It has emerged this week that senior unionist and nationalist politicians from the North have been working to build relationships between Iraq’s warring factions.
The extraordinary talks in Finland at the weekend were led by Sinn Féin’s Martin McGuinness and the DUP’s Jeffrey Donaldson.
“Huge strides forward were taken and we await with interest what will happen from here on in,” Mr McGuinness said.
The Deputy First Minister has previously sought to contribute to peace efforts in Sri Lanka, Palestine and elsewhere.
Around 30 members of Iraq’s Sunni and Shi’ite communities attended the talks at an undisclosed location.
“They are power-brokers, they are people with enormous influence in that country, Mr McGuinness said.
“There’s no doubt whatsoever that the message that they bring back from Finland to Iraq is important - that we need to do things differently, we need to come together, we need to recognise that, whatever our differences, the only way forward is to unite.”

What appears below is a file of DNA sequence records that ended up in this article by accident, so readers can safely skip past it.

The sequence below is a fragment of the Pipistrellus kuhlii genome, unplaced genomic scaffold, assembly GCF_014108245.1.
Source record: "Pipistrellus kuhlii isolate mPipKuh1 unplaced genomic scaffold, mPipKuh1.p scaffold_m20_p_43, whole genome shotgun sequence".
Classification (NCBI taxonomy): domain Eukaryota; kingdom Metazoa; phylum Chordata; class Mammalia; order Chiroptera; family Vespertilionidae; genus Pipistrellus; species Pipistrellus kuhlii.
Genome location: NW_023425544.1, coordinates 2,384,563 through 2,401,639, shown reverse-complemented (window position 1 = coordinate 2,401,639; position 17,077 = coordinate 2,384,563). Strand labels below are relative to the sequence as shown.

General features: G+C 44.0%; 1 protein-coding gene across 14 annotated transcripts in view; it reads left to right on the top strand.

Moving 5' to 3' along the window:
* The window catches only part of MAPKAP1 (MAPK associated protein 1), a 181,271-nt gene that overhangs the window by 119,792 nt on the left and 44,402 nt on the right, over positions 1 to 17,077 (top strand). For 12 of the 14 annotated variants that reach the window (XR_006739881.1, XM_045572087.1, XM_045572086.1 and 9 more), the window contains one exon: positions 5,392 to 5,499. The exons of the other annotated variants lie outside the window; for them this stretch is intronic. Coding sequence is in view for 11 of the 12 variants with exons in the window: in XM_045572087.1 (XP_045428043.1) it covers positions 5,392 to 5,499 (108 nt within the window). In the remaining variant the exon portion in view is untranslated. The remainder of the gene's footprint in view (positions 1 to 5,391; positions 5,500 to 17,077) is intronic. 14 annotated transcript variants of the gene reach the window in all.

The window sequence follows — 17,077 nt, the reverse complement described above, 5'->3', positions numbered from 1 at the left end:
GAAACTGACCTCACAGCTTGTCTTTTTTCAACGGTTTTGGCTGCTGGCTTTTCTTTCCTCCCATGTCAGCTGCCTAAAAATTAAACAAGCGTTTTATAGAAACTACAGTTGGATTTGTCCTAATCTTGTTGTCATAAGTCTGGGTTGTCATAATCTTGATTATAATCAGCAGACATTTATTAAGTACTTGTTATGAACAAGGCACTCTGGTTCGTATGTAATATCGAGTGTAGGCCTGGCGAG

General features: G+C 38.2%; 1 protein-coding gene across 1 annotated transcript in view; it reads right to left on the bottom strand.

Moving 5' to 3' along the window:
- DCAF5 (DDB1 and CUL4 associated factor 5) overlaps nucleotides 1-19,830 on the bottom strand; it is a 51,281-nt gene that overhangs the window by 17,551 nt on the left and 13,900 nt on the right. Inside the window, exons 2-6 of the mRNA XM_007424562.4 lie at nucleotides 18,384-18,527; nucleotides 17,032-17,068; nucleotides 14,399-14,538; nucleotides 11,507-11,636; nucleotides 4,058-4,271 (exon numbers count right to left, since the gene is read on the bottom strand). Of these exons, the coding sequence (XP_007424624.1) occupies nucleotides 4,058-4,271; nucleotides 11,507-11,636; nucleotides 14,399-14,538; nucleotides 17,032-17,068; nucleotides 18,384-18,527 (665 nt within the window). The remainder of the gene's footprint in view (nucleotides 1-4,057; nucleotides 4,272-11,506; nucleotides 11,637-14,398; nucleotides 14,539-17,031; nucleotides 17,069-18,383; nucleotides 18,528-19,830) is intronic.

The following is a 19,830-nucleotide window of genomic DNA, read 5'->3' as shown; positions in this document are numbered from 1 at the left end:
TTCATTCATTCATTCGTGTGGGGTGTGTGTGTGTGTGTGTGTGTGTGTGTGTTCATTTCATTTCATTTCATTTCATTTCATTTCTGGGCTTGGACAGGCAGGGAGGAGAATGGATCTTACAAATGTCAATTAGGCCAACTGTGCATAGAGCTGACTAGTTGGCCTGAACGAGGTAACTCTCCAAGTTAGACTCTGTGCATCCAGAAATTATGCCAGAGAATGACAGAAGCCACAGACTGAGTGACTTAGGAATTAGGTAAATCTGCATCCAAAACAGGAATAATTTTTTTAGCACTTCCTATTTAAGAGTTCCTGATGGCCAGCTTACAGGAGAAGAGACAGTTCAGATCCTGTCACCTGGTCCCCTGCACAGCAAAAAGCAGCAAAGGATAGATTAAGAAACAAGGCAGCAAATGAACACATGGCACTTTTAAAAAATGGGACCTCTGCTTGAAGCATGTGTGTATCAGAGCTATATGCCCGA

Mr Donaldson claimed that a “road map to peace” had been agreed using “principles of non-violence” from the North of Ireland.
“Agreement has been reached on the way forward between the parties and they are now going back to Iraq with these proposals,” Mr Donaldson added.
Former IRA prisoner Leo Green, who advises Euro MP Bairbre de Brun, and former unionist paramilitary leader Billy Hutchinson were also present.
The dialogue was arranged by former Finnish president Marti Ahtisaari, who has been involved in the Irish peace process.
Delegates agreed to consult on 12 recommendations to start formal negotiations.
These included resolving political issues through non-violence and democracy, prohibiting the use of arms during the negotiations and forming an independent commission to supervise disarmament of militia in a verifiable way.
“It is welcome that progress has been made over the past number of days and the participants have agreed to a series of principles for moving forward peacefully in Iraq,” a Sinn Féin spokesman said.